The modern Olympics, as we know them today, started in 1896, and there were shooting events at the games as early as Athens in 1906. After all, the man who put the games together, Baron Pierre de Coubertin, was himself a French pistol champion. Neither the United States nor Great Britain sent rifle teams to Athens, but that changed for the 1908 Olympic Games in London.
The British Olympic Committee invited the Americans to come and shoot against not only the British team, but the world. Then-NRA President Gen. James A. Drain initially declined, as he was afraid that NRA could not raise the money in time because of the short notice given.
That’s when C.W. Dimick, president of the United States Cartridge Co., offered, “under proper conditions,” to pay the team’s expenses out of his own pocket. Executives at three other ammunition makers—the Peters Cartridge Co., the Union Metallic Cartridge Co. and the Winchester Repeating Arms Co.—also agreed to kick in for the team. There was a public subscription, and the difference was to be covered by the ammo makers.
This led to a problem, though. Which ammunition was to be used? In front of witnesses from each company, a test was conducted by NRA using machine rests at the National Guard range at Congress Heights in Washington, D.C. In the end, a 180-grain load (in .30-’06 Sprg., of course) made by the United States Cartridge Co. proved to be the most accurate.
With the ammunition determined, Capt. K.K.V. Casey was sent to Springfield Armory to select the most accurate Model 1903 Springfield rifles with excellent barrels. Remember, there weren’t any National Match M1903s until 1921, although there were guns selected for extra attention by skilled craftsmen at the government armory. These were service rifles with iron sights.
But who would shoot for the U.S. team? Trials were held by NRA at Camp Perry—the then-new home of the National Matches—and the team was made up of Sgt. William B. Leushner, Maj. W.B. Martin, Capt. K.K.V. Casey, Maj. C.B. Winder, Capt. C.S. Benedict and Cpl. I.L. Eastman. General Drain was team captain, and Capt. Frank Evans served as his adjutant. To much fanfare, the shooters set sail on the U.S.S. St. Louis on June 20, 1908.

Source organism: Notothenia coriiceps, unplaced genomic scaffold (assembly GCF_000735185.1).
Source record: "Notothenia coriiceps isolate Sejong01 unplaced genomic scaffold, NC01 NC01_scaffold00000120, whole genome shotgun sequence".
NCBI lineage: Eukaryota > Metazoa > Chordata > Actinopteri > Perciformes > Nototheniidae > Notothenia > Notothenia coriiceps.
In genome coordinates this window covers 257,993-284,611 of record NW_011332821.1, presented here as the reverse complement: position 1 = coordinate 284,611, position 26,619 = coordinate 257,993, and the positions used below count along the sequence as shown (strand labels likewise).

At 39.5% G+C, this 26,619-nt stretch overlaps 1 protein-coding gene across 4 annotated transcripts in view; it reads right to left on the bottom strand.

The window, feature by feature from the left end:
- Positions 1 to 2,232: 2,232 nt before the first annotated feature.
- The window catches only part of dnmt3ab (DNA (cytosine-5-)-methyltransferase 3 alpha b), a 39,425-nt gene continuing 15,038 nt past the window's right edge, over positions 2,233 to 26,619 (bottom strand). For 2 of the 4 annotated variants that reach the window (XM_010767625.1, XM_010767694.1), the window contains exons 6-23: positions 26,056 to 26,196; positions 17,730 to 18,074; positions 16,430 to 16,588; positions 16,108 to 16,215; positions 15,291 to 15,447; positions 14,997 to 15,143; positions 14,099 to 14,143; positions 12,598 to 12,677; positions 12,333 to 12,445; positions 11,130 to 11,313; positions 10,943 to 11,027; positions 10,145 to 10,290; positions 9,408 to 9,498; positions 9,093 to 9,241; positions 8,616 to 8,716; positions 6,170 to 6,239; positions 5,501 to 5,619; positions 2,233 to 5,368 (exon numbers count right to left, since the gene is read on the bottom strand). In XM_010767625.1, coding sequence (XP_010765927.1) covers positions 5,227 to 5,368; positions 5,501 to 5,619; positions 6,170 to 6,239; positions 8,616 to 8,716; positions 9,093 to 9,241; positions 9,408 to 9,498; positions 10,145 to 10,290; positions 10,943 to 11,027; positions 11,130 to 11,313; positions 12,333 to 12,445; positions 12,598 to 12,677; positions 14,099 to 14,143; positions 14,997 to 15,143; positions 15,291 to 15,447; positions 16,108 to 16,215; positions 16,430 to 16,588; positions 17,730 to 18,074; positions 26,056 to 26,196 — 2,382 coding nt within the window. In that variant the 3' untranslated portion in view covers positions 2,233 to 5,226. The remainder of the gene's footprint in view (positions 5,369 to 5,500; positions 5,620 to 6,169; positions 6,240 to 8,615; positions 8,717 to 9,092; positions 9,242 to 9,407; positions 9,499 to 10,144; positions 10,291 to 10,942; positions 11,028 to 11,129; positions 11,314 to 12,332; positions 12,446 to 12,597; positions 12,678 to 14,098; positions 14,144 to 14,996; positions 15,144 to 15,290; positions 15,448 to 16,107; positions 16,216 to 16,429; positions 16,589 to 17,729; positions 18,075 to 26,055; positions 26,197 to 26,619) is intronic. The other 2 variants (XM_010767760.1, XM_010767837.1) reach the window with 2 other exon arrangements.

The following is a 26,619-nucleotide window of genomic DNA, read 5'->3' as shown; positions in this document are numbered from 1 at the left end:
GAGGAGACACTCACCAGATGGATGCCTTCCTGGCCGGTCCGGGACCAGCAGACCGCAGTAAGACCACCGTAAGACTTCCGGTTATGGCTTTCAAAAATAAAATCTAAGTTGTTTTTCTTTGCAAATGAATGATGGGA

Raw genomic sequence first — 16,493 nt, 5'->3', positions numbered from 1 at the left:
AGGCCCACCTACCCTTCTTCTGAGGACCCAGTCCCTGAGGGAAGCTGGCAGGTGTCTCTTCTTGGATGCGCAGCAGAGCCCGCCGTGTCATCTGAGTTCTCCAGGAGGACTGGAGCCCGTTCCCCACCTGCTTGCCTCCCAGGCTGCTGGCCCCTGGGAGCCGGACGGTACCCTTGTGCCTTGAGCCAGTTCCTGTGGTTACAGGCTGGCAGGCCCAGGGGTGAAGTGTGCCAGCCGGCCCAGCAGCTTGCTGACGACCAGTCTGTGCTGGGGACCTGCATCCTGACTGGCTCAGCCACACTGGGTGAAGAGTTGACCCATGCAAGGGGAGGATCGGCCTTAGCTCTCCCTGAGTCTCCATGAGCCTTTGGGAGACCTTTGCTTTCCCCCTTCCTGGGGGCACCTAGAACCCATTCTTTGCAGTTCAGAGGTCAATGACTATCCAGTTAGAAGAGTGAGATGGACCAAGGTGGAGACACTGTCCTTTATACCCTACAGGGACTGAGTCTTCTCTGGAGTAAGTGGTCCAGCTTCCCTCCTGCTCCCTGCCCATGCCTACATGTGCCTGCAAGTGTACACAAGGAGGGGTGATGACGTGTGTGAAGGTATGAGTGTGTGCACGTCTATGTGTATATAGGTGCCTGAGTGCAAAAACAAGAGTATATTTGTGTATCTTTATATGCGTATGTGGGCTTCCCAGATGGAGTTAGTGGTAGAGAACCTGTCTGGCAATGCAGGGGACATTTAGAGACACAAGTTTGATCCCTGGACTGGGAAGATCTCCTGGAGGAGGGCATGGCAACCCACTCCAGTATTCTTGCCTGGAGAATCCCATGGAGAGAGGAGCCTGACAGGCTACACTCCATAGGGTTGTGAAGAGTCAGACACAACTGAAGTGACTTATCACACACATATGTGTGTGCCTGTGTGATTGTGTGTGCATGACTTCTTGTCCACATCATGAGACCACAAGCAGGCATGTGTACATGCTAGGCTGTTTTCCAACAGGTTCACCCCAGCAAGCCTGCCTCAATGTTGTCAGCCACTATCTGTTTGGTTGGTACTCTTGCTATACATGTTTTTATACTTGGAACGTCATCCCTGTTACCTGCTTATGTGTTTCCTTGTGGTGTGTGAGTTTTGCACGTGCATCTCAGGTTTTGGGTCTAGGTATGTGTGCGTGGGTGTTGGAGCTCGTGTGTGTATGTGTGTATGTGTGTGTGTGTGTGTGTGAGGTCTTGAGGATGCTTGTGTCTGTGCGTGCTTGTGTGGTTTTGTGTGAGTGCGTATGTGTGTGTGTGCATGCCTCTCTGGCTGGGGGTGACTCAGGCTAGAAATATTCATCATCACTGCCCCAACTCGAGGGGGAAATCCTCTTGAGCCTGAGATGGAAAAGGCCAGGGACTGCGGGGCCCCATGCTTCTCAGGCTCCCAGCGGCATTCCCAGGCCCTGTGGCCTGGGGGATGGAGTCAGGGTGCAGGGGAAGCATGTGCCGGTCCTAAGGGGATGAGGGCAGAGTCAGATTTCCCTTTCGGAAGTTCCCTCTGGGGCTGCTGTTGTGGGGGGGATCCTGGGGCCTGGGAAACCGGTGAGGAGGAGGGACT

The American riflemen, firing from 200 to 1,000 yards, outshot the rest of the world at every distance except for 600 yards—and there they trailed by only a single point. They were shooting on the British team’s home range, Bisley Camp, and, in the end, the American team won its first gold medal. Truly a team win, the final score was 2,531 for the Americans and 2,496 for the British, with the Canadians earning the bronze. The American team outshot those from Canada, Denmark, France, Greece, Norway, Sweden and the United Kingdom, winning by a 35-point margin. As was reported by Maj. Winder, “We won the match with $16 rifles while the British marksmen used special arms that cost from $75 to $100 each.”
When the team arrived back in New York aboard the U.S.S. New York, the revenue cutter U.S.S. Mohawk fired a 35-gun salute—one gun for each point of the American win. As Gen. George Wingate—one of NRA’s founders—said, “the match was a test of rifles and ammunition as well as of men, and it had demonstrated beyond all doubt, beyond all possibility of doubt, that American riflemen, American rifles and American ammunition were the peers of the world.”
It wasn’t just the riflemen that came home with medals. Although Casey narrowly lost to British shooting great Col. Joshua Millner, who shot a 98 at 1,000 yards while firing a long-barreled Mannlicher match rifle with a telescopic sight, Casey’s 93 earned him a silver medal—won with an ’03 Springfield and iron sights. Harry Simon notched a silver in 300-meter three-position, too. Legendary shooter Walter Winans won gold in double-shot running deer, the pistol team won gold and James Gorman notched an individual pistol bronze. That’s a total of six medals.
Coincidentally, Team USA shooters also earned six medals in Tokyo this year—three gold, two silver and one bronze —a feat American shooters had accomplished in 1964 and in 1984, as well as in 1908.
—Mark A. Keefe, IV, Editorial Director